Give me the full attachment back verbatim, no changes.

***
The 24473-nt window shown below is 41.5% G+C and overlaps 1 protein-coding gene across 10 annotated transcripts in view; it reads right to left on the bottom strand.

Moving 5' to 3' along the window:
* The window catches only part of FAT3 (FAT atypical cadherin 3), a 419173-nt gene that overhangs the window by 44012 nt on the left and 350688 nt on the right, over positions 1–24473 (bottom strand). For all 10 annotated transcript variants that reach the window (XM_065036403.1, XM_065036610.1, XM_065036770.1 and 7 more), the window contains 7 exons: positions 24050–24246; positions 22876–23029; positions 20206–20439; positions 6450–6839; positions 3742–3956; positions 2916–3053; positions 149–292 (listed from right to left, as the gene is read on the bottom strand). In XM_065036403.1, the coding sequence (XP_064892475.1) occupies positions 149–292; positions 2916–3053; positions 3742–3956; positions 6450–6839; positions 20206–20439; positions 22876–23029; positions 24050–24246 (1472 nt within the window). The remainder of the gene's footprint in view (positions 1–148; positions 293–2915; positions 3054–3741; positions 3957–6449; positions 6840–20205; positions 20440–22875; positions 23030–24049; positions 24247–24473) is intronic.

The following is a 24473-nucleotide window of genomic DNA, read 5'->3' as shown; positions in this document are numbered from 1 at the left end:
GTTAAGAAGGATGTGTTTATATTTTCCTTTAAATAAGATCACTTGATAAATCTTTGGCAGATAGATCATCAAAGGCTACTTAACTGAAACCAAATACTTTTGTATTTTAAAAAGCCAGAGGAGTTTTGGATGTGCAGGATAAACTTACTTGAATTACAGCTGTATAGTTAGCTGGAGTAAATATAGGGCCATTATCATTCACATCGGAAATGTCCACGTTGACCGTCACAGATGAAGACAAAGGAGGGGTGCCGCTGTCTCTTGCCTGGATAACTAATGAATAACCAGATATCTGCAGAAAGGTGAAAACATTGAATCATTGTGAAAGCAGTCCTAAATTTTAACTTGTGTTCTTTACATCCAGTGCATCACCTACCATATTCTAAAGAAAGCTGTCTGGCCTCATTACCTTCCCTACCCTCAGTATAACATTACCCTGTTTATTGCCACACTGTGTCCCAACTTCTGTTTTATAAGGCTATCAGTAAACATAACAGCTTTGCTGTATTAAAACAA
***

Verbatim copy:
The 24473-nt window shown below is 41.5% G+C and overlaps 1 protein-coding gene across 10 annotated transcripts in view; it reads right to left on the bottom strand.

Moving 5' to 3' along the window:
* The window catches only part of FAT3 (FAT atypical cadherin 3), a 419173-nt gene that overhangs the window by 44012 nt on the left and 350688 nt on the right, over positions 1–24473 (bottom strand). For all 10 annotated transcript variants that reach the window (XM_065036403.1, XM_065036610.1, XM_065036770.1 and 7 more), the window contains 7 exons: positions 24050–24246; positions 22876–23029; positions 20206–20439; positions 6450–6839; positions 3742–3956; positions 2916–3053; positions 149–292 (listed from right to left, as the gene is read on the bottom strand). In XM_065036403.1, the coding sequence (XP_064892475.1) occupies positions 149–292; positions 2916–3053; positions 3742–3956; positions 6450–6839; positions 20206–20439; positions 22876–23029; positions 24050–24246 (1472 nt within the window). The remainder of the gene's footprint in view (positions 1–148; positions 293–2915; positions 3054–3741; positions 3957–6449; positions 6840–20205; positions 20440–22875; positions 23030–24049; positions 24247–24473) is intronic.

The following is a 24473-nucleotide window of genomic DNA, read 5'->3' as shown; positions in this document are numbered from 1 at the left end:
GTTAAGAAGGATGTGTTTATATTTTCCTTTAAATAAGATCACTTGATAAATCTTTGGCAGATAGATCATCAAAGGCTACTTAACTGAAACCAAATACTTTTGTATTTTAAAAAGCCAGAGGAGTTTTGGATGTGCAGGATAAACTTACTTGAATTACAGCTGTATAGTTAGCTGGAGTAAATATAGGGCCATTATCATTCACATCGGAAATGTCCACGTTGACCGTCACAGATGAAGACAAAGGAGGGGTGCCGCTGTCTCTTGCCTGGATAACTAATGAATAACCAGATATCTGCAGAAAGGTGAAAACATTGAATCATTGTGAAAGCAGTCCTAAATTTTAACTTGTGTTCTTTACATCCAGTGCATCACCTACCATATTCTAAAGAAAGCTGTCTGGCCTCATTACCTTCCCTACCCTCAGTATAACATTACCCTGTTTATTGCCACACTGTGTCCCAACTTCTGTTTTATAAGGCTATCAGTAAACATAACAGCTTTGCTGTATTAAAACAA